District 9

District 9 grossed $37m at box offices in its first weekend. What is even more surprising is that it was made in Hollywood. Could it be that Americans see their world and their government in this sci-fi drama?

A giant industrial spaceship hovers above Johannesburg. The government/corporate/military complex running the world, the MNU, decides to force its way in and finds over a million starving and leaderless aliens. It brings them down to the city to live in a filthy, militarized slum.

Twenty years later it starts evicting and relocating them to a concentration camp hundreds of miles from the city. In front of the mokumentary cameras, the official in charge of the relocation, Wikus Van De Merwe, is accidentally contaminated with an alien potion. It is only when he physically begins to turn into an alien and becomes a target of the MNU machine, that he realizes his humanity, and defends the aliens from persecution.

The film is a comment on both the past and the future. The connections with South Africa’s recent apartheid past are overt, and one can imagine this ugly scenario in the future. But it’s hard not to see the film as a parable for contemporary capitalism, using the segregation and discrimination of the aliens to expose the horror of the entire system in which they exist.

And it is merely existence – forced to eat cat food, fight over scraps and pick their way through rubbish on a daily basis. Other aliens have become part of the mafia of the Nigerian underclass that controls the gun trade and prostitution rings in the slum that is District 9.

The experiences and treatment of the aliens are not unlike the experiences of many marginalised people in the world today. “Alienation” is an apt term for both the oppressed and the oppressors, the victims of racism and the bigots, where the most marginalised are also oppressed by the slightly less marginalised.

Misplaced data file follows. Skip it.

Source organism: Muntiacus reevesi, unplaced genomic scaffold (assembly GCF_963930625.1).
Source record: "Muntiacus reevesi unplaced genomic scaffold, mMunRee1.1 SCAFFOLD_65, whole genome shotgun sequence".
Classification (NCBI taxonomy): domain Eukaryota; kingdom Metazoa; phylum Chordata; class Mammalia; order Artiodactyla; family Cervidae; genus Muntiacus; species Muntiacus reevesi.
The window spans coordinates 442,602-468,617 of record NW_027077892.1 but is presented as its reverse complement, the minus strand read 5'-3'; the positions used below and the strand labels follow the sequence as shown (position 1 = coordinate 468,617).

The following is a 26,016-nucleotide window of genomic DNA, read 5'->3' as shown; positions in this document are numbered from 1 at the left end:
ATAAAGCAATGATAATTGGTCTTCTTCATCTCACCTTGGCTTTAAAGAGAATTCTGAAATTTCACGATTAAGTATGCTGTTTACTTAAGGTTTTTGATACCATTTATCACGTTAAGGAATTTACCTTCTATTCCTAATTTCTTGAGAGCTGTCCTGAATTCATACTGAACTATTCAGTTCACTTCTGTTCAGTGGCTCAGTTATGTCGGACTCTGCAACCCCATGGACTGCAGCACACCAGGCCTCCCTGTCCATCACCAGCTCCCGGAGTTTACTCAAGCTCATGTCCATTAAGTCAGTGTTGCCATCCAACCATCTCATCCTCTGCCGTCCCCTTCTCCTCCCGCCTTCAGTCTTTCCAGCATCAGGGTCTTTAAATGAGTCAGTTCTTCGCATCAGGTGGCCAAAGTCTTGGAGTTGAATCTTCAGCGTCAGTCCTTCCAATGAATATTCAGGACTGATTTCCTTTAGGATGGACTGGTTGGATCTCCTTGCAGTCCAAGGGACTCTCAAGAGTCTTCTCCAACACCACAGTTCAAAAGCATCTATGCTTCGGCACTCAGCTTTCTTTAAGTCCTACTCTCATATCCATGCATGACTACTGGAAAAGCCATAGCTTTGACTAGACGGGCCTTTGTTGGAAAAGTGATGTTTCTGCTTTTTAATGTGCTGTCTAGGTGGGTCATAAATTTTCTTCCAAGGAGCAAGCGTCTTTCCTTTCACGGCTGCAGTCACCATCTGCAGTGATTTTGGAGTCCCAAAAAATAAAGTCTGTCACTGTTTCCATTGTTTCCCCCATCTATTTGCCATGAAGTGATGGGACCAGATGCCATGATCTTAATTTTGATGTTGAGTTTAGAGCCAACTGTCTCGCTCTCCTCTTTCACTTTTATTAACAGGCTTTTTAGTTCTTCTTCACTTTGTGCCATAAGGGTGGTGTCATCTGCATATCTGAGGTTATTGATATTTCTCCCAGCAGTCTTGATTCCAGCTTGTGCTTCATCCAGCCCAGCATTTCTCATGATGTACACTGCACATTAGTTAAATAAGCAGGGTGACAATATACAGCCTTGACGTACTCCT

The film was shot in a Soweto slum called Chiawelo, which lacks electricity and running water. People currently live in the same miserable conditions the aliens endure in the film. As Neill Blomkamp, District 9’s director, said of Chiawelo, “The people are warm, but the environment is so caustic and unbelievably disgusting to be in.”

Sylvia Khoza, a resident of Chiawelo, agrees: “This place is unsafe. There is all kinds of criminality: robbery, rape, murder and all that. The filmmakers had a lot of security with them.” While some residents have got jobs as extras, living conditions have not changed much.

Juxtaposed to the squalor of the slum are the amazing special effects of the virtual computer that sends a broken piece of machinery hiding under the shack of the other main protagonist, the alien Christopher Johnson, back to the mothership. This technological sophistication demonstrates a defiance beneath the misery the aliens suffer. When Christopher discovers the MNU is conducting experiments on aliens, his “people” as he describes them, he realises finding his way back to where they came from is the only solution.

This is a weakness in the film – the suggestion that the solution to racism is for the aliens to go home. But perhaps it only describes the reality that many feel, given their experience of racism. The story ends with the alien population, having more than doubled its numbers, relocated to another segregated camp, District 10.

The other weakness is the arguably racist portrayal of the Nigerians. “District 9 Hates Nigerians” is the name of the Facebook group set up to demand an apology from the filmmakers. It certainly is uncomfortable watching the Nigerian slumlord battle for Wikus’s alien arm in order to eat it, believing that it would give him the power to control alien weaponry.

But then almost all the characters in the film, as products of the environment in which they operate, are portrayed at one point or another as corrupt, ignorant or morally bankrupt.

District 9 is more raw, intense and polemic than any straightforward Hollywood fiction. Every frame exudes visceral horror, gloriously reviving the sci-fi tradition of nailing present reality by fantasizing about the future.

Feyzi Ismail

Feyzi Ismail teaches at Goldsmiths, University of London, and is active in UCU